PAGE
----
In fact, there is only one European institution that is already authorized to give money directly to banks and that is the European Central Bank but this is also a construct that is full of with difficulties. Yesterday Spain was downgraded three full notches by Fitch with a negative outlook which complicated matters. What is the ECB to do just hand some of the Spanish banks $125 billion which is more likely $350-400 billion in my estimation and to which banks; just some of the Spanish banks or all of the Spanish banks and who is to supervise the re-capitalization as the banks are supervised by the Spanish Central Bank and not the ECB and so the banking system in Spain would have to be totally re-organized and power ceded which would likely take months, if politically possible, and what would the other nations in Europe say if the ECB is to help the banks of just one country when they did nothing for Dexia (Belgium, France and Luxembourg) or the Irish banks and one could reasonably imagine screams all across the Continent.

Perhaps some novel solution is found but this is not the muddling along kind of thing at all. This is the changing of charters kind of thing, the changing of national banking regulations kind of thing; the ceding of power to Europe kind of thing and anyone who thinks that this can all be accomplished in a matter of days is out having tea with Cinderella’ fairy godmother. Yet equities have rallied and bond spreads stopped widening on just this kind of hope but I predict that this will all be short-lived because, on its face, it is irrational. There is nothing wrong with having hopes and prayers but to base investment decisions on irrational interventions of some Divine power where there is not even a door for the Divinity to enter is just poor judgment by this name or any other you may concoct. It is no longer a case of “Risk on/Risk off” but of “Reality on/Reality off” and I advise you to keep pressing the “Reality on” button!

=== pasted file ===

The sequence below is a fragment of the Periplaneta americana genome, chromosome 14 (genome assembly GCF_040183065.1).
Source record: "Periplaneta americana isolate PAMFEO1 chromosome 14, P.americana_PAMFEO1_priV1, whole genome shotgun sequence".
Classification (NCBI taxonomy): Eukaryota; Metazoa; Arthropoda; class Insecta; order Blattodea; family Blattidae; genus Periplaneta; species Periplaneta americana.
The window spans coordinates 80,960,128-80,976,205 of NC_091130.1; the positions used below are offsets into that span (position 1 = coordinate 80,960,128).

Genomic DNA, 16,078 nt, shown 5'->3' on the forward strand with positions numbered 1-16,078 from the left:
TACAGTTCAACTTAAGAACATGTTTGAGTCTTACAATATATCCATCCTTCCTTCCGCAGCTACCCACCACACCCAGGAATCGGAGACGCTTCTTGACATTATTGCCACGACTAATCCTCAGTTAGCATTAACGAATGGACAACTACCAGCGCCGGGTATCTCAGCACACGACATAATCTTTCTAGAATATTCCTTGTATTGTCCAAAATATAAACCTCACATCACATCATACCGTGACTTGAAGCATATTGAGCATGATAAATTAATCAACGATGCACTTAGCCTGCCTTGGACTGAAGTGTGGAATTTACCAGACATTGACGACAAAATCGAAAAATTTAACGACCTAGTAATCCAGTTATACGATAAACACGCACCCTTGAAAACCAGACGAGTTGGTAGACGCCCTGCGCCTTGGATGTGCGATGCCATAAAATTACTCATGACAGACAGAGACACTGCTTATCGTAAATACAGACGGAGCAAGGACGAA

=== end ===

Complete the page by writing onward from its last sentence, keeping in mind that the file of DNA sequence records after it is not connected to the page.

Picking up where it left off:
I do hope these three paragraphs have given you a better understanding of what is currently going on in Europe, although I am pretty sure that still many questions remain unanswered. At least it should be very clear to everyone the situation is getting more and more precarious so I suggest you to prepare for (much) worse times ahead.

After reading ‘The “Solution” Is Collapse’ from Charles Hugh Smith at Of Two Minds below, you probably won’t be inclined again to think that something needs to be done – as soon as possible – to clean up the mess we’re in.

Even though it is quite a long article, I strongly suggest you to give it some careful thought. And if you feel it is a true eye-opener, maybe you should consider sending it to your local politicians:

The “Solution” Is Collapse

So the root problem is the system, human nature, blah blah blah. There are no “solutions” that can fix those defaults. Thus the “solution” is collapse.

Policies create incentives and disincentives. Some are intended, some fall into the category of unintended consequences. Regardless of their intention, policies that create windfalls (“easy money”) or open spigots of “free money” (or what is perceived as free money by the recipient) quickly gather the allegiance of everyone reaping the windfall or collecting the free money.

This allegiance is soon tempered into political steel by self-justification: humans excel at rationalizing their self-interest. Thus my share of the swag is soon “absolutely essential.”

Humans don’t need much incentive to pursue windfalls or free money – seeking windfalls in the here and now is our default setting. Taking the pulpit to denounce humanity’s innate greed, avarice and selfishness doesn’t change this, as seeking short-term windfalls has offered enormous selective advantages for hundreds of thousands of years.